Saturday, 12 January 2008

Dog Fines are not Fine

Barking Mad has been assisting members challenging dog fines. We do this when we view the fine as ‘stupid’ because these people are acting responsibly with their pet, but not strictly following what their local council would like them to. We keep winning – and that is actually a problem. We need to lose so we can get these matters to higher courts where precedents are set. If you’re one of the people who has gone through the process of challenging a stupid dog fine, you know how emotionally, financially and time draining it is. It isn’t easy – but is that a reason to be apathetic?

Each time we as dog owners accept something we feel is wrong – be it a fine for dog off lead BUT under effective control (often evidenced by the ability to walk a well-trained dog near a busy road and trust that it won’t bolt into the traffic), or dog in prohibited place because you’ve taken your toddler and your dog to the local playground, we support the dog laws as they stand today.

Many pet owners have no problem with the laws as they are. To them, being a member of Barking Mad has no value; we respect this. The changes Barking Mad proposes will not impact on their happiness. Barking Mad’s short term goal is to have 10,000 members (nationally) by the time the NSW Parliament sits in 2008. Critical mass – it’s a critical philosophy when applied. Legislation ALWAYS lags pubic opinion. That’s why dramatic actions are required at certain times. As a society, we want a human face behind changes in the laws – we don’t want facts and figures. Ask any lobbyist, they will confirm that this is the fact of our society.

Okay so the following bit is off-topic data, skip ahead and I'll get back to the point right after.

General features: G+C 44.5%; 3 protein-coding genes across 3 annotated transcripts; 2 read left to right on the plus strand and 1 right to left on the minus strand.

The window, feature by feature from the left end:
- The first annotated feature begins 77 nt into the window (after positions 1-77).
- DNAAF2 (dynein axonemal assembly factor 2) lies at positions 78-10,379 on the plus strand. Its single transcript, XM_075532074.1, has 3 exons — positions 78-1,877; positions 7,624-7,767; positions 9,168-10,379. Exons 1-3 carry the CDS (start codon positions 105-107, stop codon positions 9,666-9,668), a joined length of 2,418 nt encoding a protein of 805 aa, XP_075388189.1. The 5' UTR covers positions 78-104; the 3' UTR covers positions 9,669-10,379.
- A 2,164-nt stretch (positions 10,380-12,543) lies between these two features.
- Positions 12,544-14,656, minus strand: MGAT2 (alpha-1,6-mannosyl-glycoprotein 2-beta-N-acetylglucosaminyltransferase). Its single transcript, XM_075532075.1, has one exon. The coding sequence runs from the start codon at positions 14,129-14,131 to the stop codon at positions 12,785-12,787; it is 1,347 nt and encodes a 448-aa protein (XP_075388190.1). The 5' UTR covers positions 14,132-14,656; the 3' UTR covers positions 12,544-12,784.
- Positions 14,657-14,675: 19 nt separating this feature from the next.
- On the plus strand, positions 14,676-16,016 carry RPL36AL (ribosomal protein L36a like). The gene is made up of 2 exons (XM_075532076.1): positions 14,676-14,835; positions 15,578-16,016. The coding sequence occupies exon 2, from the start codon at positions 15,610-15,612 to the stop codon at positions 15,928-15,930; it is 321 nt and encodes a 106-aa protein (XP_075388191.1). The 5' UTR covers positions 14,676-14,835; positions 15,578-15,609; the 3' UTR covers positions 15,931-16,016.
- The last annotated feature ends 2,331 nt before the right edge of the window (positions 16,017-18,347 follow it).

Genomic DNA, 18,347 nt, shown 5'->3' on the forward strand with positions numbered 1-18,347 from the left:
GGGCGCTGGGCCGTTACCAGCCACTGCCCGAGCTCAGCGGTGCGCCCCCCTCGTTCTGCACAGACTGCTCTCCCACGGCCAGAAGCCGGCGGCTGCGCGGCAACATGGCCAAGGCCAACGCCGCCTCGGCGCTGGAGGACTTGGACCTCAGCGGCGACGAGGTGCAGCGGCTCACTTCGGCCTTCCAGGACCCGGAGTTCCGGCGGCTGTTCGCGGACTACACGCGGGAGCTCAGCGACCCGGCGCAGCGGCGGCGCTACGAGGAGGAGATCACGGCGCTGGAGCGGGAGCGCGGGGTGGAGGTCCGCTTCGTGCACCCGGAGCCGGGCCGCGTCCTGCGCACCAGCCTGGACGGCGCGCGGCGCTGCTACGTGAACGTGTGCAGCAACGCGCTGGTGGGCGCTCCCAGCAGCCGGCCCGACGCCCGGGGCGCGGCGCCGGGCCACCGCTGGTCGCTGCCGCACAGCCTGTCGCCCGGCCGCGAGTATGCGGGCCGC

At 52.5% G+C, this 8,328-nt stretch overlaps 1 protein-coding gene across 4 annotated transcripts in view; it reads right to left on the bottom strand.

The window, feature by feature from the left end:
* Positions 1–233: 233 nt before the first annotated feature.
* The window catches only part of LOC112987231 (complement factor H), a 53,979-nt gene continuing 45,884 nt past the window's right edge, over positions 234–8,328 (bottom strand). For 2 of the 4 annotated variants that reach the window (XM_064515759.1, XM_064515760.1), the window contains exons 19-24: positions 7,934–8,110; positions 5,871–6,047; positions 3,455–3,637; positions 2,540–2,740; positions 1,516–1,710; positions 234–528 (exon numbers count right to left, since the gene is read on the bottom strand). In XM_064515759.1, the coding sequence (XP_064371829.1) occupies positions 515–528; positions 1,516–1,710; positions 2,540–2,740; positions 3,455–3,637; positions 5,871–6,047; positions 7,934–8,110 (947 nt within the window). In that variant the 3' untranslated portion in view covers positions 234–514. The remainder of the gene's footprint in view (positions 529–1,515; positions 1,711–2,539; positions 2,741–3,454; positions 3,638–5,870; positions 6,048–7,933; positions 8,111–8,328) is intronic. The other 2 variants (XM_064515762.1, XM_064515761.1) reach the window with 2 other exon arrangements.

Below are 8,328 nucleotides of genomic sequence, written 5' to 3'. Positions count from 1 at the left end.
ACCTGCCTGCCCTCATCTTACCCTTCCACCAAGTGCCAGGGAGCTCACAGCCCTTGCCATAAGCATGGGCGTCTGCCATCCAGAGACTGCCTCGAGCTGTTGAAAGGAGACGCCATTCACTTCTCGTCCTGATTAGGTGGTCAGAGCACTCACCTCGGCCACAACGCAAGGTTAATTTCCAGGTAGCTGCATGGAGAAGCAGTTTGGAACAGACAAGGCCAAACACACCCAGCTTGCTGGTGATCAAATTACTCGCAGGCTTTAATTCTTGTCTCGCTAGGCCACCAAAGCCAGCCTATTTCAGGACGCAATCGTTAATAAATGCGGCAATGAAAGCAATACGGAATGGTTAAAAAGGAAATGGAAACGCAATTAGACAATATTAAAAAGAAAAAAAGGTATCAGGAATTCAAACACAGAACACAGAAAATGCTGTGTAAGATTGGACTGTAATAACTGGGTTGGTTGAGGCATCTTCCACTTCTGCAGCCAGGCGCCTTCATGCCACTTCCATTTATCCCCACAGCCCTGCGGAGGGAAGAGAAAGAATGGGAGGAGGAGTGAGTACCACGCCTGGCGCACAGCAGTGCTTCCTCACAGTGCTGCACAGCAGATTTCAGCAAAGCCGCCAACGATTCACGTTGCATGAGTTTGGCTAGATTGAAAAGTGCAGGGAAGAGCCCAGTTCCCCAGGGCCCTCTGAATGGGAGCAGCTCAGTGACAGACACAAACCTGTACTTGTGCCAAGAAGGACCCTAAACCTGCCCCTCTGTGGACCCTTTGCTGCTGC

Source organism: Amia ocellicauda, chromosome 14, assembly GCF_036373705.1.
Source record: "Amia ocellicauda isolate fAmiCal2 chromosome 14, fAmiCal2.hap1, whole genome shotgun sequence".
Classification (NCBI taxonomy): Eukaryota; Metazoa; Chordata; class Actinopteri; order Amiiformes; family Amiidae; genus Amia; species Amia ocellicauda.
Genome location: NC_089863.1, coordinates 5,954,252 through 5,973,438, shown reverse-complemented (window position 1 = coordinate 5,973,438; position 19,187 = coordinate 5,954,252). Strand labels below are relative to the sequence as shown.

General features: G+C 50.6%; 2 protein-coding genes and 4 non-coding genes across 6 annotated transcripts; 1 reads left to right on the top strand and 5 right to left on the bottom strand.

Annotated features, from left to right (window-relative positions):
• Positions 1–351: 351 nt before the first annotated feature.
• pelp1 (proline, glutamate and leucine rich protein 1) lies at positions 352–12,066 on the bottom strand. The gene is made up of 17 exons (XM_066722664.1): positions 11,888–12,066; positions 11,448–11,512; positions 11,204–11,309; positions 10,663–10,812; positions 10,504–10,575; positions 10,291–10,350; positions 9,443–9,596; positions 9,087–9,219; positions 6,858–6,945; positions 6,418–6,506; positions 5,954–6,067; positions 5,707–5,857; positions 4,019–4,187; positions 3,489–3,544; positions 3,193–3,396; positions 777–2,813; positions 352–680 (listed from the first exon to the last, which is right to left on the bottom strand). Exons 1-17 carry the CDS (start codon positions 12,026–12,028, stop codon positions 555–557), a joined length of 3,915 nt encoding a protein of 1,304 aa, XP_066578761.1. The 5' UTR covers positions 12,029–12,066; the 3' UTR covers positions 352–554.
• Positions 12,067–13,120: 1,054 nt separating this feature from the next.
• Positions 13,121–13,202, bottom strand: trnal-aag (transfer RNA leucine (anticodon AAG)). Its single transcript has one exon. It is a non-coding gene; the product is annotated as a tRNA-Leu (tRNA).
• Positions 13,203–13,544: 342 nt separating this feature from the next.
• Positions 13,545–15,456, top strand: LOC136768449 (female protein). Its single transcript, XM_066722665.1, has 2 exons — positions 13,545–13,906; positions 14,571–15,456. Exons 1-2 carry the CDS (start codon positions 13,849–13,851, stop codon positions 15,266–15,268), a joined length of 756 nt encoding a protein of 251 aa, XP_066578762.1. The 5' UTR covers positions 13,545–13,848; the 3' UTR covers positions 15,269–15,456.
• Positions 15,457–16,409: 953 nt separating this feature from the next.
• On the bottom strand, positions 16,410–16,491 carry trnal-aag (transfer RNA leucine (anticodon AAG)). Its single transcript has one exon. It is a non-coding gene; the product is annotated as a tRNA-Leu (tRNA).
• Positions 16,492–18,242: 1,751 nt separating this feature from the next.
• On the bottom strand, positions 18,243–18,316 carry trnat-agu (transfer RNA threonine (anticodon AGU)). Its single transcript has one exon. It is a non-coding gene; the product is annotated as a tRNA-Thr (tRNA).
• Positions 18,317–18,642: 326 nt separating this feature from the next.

If you want more access for you and your dog (or cat) – to housing, transport and public amenities, and you are not a member of Barking Mad, then don’t complain about the current situation.

No other organisation in Australia directly represents the rights of pet owners on a state and federal level. Your paid-up membership represents at least 100 votes – it’s a powerful lobbing tool. We have things happening on a federal level and on a state level in NSW and Queensland.

Do you really want a law that requires you to leave your well-trained dog at home when you go out on a summer’s night with your family for a meal? What about when your car breaks down and you can’t get a bus or taxi home because you have your dog with you?

Responsible owners will make responsible choices about where they want their dog to accompany them. A funny example was at the first Barking Mad conference on 700 acres of dog friendly space. Within 5 minutes we had banned dogs from our meeting and set them outside to play. This was an appropriate place for them to run free.